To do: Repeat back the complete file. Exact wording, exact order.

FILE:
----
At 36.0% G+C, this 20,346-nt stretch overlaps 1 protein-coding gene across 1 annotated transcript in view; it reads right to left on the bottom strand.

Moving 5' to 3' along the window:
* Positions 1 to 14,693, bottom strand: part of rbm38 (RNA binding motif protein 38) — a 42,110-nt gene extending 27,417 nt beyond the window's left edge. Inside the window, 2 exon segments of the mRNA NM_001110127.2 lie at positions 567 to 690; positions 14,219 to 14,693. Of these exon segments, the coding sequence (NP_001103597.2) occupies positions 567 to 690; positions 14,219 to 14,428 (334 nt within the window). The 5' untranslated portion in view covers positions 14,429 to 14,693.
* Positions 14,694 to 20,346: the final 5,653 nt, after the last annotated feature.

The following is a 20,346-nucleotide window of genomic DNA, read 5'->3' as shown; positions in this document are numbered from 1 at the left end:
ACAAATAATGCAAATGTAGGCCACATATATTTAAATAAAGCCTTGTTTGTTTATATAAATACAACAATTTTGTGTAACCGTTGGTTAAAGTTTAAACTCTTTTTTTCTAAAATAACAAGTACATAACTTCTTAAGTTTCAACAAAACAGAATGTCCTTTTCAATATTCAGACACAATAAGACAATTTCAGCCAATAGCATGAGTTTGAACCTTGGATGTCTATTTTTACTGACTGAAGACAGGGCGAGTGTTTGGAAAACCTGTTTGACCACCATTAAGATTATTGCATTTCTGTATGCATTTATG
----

At 36.0% G+C, this 20,346-nt stretch overlaps 1 protein-coding gene across 1 annotated transcript in view; it reads right to left on the bottom strand.

Moving 5' to 3' along the window:
* Positions 1 to 14,693, bottom strand: part of rbm38 (RNA binding motif protein 38) — a 42,110-nt gene extending 27,417 nt beyond the window's left edge. Inside the window, 2 exon segments of the mRNA NM_001110127.2 lie at positions 567 to 690; positions 14,219 to 14,693. Of these exon segments, the coding sequence (NP_001103597.2) occupies positions 567 to 690; positions 14,219 to 14,428 (334 nt within the window). The 5' untranslated portion in view covers positions 14,429 to 14,693.
* Positions 14,694 to 20,346: the final 5,653 nt, after the last annotated feature.

The following is a 20,346-nucleotide window of genomic DNA, read 5'->3' as shown; positions in this document are numbered from 1 at the left end:
ACAAATAATGCAAATGTAGGCCACATATATTTAAATAAAGCCTTGTTTGTTTATATAAATACAACAATTTTGTGTAACCGTTGGTTAAAGTTTAAACTCTTTTTTTCTAAAATAACAAGTACATAACTTCTTAAGTTTCAACAAAACAGAATGTCCTTTTCAATATTCAGACACAATAAGACAATTTCAGCCAATAGCATGAGTTTGAACCTTGGATGTCTATTTTTACTGACTGAAGACAGGGCGAGTGTTTGGAAAACCTGTTTGACCACCATTAAGATTATTGCATTTCTGTATGCATTTATG